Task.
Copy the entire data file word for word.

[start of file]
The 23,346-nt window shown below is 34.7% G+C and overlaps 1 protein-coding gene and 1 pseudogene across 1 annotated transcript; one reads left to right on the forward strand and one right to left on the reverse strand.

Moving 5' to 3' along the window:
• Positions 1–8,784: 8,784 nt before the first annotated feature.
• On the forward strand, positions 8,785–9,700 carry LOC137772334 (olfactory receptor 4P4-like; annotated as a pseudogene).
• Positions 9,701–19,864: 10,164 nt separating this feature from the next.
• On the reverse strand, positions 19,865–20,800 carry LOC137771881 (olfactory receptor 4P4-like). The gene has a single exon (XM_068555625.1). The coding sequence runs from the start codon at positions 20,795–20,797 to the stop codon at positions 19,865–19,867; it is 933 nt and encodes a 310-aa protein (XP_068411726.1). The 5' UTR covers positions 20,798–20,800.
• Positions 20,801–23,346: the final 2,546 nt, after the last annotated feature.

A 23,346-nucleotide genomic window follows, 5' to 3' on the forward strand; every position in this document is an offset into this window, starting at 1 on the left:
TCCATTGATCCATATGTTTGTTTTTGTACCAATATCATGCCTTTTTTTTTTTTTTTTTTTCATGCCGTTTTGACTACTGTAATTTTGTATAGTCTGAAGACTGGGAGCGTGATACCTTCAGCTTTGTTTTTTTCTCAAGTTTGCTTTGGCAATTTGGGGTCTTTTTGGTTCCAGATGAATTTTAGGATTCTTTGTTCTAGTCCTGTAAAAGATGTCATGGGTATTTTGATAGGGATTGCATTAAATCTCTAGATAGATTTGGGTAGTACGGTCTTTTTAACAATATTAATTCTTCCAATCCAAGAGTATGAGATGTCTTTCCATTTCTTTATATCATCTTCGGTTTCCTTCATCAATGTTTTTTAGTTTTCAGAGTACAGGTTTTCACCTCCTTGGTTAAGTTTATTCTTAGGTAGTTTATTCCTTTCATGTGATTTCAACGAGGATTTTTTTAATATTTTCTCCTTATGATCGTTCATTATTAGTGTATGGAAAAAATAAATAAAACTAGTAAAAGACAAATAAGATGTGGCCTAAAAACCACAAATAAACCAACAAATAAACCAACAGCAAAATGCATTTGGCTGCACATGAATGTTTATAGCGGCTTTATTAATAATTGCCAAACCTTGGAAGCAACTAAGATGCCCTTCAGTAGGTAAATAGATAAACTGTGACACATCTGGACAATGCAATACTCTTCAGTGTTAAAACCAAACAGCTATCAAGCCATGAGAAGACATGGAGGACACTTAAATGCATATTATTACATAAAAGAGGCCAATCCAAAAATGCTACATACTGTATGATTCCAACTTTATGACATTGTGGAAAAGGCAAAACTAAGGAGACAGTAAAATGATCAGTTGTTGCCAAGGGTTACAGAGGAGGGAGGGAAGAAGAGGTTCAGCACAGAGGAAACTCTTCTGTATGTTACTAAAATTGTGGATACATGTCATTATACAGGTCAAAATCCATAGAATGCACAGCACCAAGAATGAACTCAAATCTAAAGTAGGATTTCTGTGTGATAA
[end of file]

The 23,346-nt window shown below is 34.7% G+C and overlaps 1 protein-coding gene and 1 pseudogene across 1 annotated transcript; one reads left to right on the forward strand and one right to left on the reverse strand.

Moving 5' to 3' along the window:
• Positions 1–8,784: 8,784 nt before the first annotated feature.
• On the forward strand, positions 8,785–9,700 carry LOC137772334 (olfactory receptor 4P4-like; annotated as a pseudogene).
• Positions 9,701–19,864: 10,164 nt separating this feature from the next.
• On the reverse strand, positions 19,865–20,800 carry LOC137771881 (olfactory receptor 4P4-like). The gene has a single exon (XM_068555625.1). The coding sequence runs from the start codon at positions 20,795–20,797 to the stop codon at positions 19,865–19,867; it is 933 nt and encodes a 310-aa protein (XP_068411726.1). The 5' UTR covers positions 20,798–20,800.
• Positions 20,801–23,346: the final 2,546 nt, after the last annotated feature.

A 23,346-nucleotide genomic window follows, 5' to 3' on the forward strand; every position in this document is an offset into this window, starting at 1 on the left:
TCCATTGATCCATATGTTTGTTTTTGTACCAATATCATGCCTTTTTTTTTTTTTTTTTTTCATGCCGTTTTGACTACTGTAATTTTGTATAGTCTGAAGACTGGGAGCGTGATACCTTCAGCTTTGTTTTTTTCTCAAGTTTGCTTTGGCAATTTGGGGTCTTTTTGGTTCCAGATGAATTTTAGGATTCTTTGTTCTAGTCCTGTAAAAGATGTCATGGGTATTTTGATAGGGATTGCATTAAATCTCTAGATAGATTTGGGTAGTACGGTCTTTTTAACAATATTAATTCTTCCAATCCAAGAGTATGAGATGTCTTTCCATTTCTTTATATCATCTTCGGTTTCCTTCATCAATGTTTTTTAGTTTTCAGAGTACAGGTTTTCACCTCCTTGGTTAAGTTTATTCTTAGGTAGTTTATTCCTTTCATGTGATTTCAACGAGGATTTTTTTAATATTTTCTCCTTATGATCGTTCATTATTAGTGTATGGAAAAAATAAATAAAACTAGTAAAAGACAAATAAGATGTGGCCTAAAAACCACAAATAAACCAACAAATAAACCAACAGCAAAATGCATTTGGCTGCACATGAATGTTTATAGCGGCTTTATTAATAATTGCCAAACCTTGGAAGCAACTAAGATGCCCTTCAGTAGGTAAATAGATAAACTGTGACACATCTGGACAATGCAATACTCTTCAGTGTTAAAACCAAACAGCTATCAAGCCATGAGAAGACATGGAGGACACTTAAATGCATATTATTACATAAAAGAGGCCAATCCAAAAATGCTACATACTGTATGATTCCAACTTTATGACATTGTGGAAAAGGCAAAACTAAGGAGACAGTAAAATGATCAGTTGTTGCCAAGGGTTACAGAGGAGGGAGGGAAGAAGAGGTTCAGCACAGAGGAAACTCTTCTGTATGTTACTAAAATTGTGGATACATGTCATTATACAGGTCAAAATCCATAGAATGCACAGCACCAAGAATGAACTCAAATCTAAAGTAGGATTTCTGTGTGATAA